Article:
Three out of four Americans think it’s important that their health care provider use electronic health records. But nearly 60% say they are not confident these records, which can be shared online, will remain confidential, a new national consumer survey shows.

The survey found that 67% of Americans think it’s likely that electronic records would improve the overall quality of U.S. medical care, and 62% say the automated records would improve the quality of care their family receives.

The survey, however, revealed a mixed picture of the public’s view of the economic value of EHRs. It found that 34% of respondents believe electronic records would cause the overall cost of health care to go up, while 22% believe they would lead to lower costs. Another 36% believe they would have no impact.

The telephone survey of 1,238 randomly selected respondents was conducted in March. It was sponsored by National Public Radio (NPR), the Henry J. Kaiser Family Foundation and the Harvard School of Public Health.

In an interview with NPR, Mollyann Brodie, the Kaiser Family Foundation’s polling director, said that Americans have a lot of experience with computerized information and accept the privacy risks involved. Americans do much of their banking and shopping online, she notes, despite their concerns about privacy.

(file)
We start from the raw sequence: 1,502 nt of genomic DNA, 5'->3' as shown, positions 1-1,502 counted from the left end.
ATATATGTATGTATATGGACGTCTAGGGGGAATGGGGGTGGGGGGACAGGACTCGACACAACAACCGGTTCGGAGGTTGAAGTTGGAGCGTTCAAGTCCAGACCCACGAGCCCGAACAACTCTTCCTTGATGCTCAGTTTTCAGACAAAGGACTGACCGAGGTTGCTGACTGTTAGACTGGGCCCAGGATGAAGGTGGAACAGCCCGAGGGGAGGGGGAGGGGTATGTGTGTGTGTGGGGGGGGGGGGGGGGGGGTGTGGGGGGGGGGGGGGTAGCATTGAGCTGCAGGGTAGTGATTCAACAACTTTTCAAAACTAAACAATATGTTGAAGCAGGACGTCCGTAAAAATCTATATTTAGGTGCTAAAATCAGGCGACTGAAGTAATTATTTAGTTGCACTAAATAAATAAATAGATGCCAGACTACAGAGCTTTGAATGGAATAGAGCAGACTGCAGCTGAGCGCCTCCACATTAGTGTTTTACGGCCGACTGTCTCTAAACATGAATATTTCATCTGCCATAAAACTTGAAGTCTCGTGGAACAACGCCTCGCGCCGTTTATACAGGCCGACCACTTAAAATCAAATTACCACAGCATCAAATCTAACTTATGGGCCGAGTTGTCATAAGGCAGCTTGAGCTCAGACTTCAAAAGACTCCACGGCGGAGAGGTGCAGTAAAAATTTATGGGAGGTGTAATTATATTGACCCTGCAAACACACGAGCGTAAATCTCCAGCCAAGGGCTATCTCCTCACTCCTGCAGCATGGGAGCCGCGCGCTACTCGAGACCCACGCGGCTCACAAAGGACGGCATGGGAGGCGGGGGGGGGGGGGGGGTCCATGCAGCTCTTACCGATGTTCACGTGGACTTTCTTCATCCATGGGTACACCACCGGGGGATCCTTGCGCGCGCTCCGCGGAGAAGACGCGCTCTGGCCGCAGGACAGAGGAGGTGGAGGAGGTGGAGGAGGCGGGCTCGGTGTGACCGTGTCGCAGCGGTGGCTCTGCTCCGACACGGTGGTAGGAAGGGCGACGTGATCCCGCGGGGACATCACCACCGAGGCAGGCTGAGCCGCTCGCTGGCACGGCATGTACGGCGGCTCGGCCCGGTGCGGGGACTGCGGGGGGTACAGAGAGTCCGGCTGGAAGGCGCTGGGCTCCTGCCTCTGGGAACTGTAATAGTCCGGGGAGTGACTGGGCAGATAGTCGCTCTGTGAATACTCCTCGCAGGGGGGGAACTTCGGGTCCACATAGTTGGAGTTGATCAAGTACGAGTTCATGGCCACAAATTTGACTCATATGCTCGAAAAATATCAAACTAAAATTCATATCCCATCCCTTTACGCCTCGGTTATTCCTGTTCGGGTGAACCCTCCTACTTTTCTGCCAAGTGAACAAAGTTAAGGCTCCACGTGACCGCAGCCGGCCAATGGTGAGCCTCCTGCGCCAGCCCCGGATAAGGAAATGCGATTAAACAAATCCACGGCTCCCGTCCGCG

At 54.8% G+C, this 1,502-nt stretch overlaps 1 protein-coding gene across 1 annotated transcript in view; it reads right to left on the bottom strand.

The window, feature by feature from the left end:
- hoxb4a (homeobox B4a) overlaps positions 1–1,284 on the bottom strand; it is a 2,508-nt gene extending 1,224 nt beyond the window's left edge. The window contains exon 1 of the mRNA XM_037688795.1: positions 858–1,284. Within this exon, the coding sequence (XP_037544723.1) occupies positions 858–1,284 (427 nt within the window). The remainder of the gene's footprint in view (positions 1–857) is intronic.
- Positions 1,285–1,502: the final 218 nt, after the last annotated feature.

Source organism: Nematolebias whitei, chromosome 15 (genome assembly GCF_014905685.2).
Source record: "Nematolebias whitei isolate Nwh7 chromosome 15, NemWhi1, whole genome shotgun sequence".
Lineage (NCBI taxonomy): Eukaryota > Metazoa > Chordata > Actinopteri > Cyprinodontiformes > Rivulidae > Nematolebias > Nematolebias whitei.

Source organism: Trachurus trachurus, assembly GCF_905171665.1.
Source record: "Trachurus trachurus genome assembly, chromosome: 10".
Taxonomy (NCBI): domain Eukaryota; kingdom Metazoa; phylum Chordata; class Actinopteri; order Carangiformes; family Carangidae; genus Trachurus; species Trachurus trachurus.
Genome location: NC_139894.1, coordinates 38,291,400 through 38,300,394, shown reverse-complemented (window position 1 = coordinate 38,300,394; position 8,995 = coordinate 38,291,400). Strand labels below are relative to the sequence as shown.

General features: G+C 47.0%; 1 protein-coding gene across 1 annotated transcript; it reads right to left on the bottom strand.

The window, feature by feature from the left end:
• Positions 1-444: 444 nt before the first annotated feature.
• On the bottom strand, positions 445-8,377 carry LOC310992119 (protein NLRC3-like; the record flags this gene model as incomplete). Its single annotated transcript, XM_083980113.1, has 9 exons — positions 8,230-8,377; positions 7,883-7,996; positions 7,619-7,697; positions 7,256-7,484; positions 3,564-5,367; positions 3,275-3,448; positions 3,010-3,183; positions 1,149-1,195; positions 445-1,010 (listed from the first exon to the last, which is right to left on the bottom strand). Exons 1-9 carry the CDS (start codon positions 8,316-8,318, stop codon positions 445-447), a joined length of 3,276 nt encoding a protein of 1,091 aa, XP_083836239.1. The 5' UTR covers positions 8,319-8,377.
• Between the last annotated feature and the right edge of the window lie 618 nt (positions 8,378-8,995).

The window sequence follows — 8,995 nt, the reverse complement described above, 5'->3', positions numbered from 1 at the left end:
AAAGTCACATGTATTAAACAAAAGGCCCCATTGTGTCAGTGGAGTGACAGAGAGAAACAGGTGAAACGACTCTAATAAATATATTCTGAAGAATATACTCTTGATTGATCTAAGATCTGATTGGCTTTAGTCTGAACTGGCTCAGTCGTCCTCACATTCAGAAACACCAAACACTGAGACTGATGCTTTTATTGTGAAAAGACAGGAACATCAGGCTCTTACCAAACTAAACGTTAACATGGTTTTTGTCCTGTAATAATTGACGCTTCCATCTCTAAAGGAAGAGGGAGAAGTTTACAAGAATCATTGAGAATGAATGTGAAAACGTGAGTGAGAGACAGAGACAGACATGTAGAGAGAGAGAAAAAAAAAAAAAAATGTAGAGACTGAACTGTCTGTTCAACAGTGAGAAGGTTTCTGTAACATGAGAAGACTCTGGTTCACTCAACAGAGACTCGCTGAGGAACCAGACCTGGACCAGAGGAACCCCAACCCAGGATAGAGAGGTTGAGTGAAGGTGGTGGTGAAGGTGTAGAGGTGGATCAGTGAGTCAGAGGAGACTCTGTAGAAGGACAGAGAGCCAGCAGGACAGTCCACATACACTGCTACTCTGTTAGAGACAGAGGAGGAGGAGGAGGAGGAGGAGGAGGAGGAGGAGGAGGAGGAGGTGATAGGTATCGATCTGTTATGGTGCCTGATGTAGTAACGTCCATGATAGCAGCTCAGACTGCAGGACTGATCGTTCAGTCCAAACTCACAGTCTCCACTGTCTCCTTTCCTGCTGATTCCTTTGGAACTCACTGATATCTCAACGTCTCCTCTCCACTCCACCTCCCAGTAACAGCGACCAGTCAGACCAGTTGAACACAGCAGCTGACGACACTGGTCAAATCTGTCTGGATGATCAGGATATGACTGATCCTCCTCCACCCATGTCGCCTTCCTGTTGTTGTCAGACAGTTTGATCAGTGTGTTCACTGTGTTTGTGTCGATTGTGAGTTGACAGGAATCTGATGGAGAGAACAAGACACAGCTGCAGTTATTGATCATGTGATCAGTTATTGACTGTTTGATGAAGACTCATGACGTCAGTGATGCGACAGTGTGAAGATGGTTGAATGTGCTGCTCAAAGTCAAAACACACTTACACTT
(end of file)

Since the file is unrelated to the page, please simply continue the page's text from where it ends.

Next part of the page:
Among the survey’s other findings:

• 76% say it’s likely that electronic records would make it likely an unauthorized person would get access to their records.

• 58% say electronic records would lead to fewer people getting unnecessary care, and 53% say they would lead to fewer people getting sick or dying as a result of medical errors.

• 46% say their doctor usually enters health information into a computer during a visit.

• 9% say they have accessed medical test results online.

Complete results of “The Public and the Health Care Delivery System” survey, which covers a broad range of health care topics beyond electronic records, are available at npr.org.

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